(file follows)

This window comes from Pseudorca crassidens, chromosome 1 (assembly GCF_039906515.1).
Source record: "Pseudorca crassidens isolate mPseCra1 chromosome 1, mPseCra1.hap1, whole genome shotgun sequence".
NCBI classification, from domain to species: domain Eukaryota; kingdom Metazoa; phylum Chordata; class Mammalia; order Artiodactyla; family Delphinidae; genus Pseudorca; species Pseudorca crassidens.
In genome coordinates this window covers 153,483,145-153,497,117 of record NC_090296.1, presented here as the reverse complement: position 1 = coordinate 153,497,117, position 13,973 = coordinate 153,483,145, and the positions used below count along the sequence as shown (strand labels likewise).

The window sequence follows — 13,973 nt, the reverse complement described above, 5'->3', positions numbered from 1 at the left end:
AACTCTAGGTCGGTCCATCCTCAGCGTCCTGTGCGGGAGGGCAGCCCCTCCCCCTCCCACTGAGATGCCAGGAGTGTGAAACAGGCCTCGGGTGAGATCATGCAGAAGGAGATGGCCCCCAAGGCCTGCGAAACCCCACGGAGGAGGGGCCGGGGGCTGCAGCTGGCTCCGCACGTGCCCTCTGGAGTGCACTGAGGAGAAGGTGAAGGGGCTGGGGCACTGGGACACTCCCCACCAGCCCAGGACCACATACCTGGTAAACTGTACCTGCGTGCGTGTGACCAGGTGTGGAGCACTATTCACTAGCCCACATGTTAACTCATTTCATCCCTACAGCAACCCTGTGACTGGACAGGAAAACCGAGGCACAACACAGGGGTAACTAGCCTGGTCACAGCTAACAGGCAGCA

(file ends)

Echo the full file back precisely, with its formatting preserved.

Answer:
This window comes from Pseudorca crassidens, chromosome 1 (assembly GCF_039906515.1).
Source record: "Pseudorca crassidens isolate mPseCra1 chromosome 1, mPseCra1.hap1, whole genome shotgun sequence".
NCBI classification, from domain to species: domain Eukaryota; kingdom Metazoa; phylum Chordata; class Mammalia; order Artiodactyla; family Delphinidae; genus Pseudorca; species Pseudorca crassidens.
In genome coordinates this window covers 153,483,145-153,497,117 of record NC_090296.1, presented here as the reverse complement: position 1 = coordinate 153,497,117, position 13,973 = coordinate 153,483,145, and the positions used below count along the sequence as shown (strand labels likewise).

The window sequence follows — 13,973 nt, the reverse complement described above, 5'->3', positions numbered from 1 at the left end:
AACTCTAGGTCGGTCCATCCTCAGCGTCCTGTGCGGGAGGGCAGCCCCTCCCCCTCCCACTGAGATGCCAGGAGTGTGAAACAGGCCTCGGGTGAGATCATGCAGAAGGAGATGGCCCCCAAGGCCTGCGAAACCCCACGGAGGAGGGGCCGGGGGCTGCAGCTGGCTCCGCACGTGCCCTCTGGAGTGCACTGAGGAGAAGGTGAAGGGGCTGGGGCACTGGGACACTCCCCACCAGCCCAGGACCACATACCTGGTAAACTGTACCTGCGTGCGTGTGACCAGGTGTGGAGCACTATTCACTAGCCCACATGTTAACTCATTTCATCCCTACAGCAACCCTGTGACTGGACAGGAAAACCGAGGCACAACACAGGGGTAACTAGCCTGGTCACAGCTAACAGGCAGCA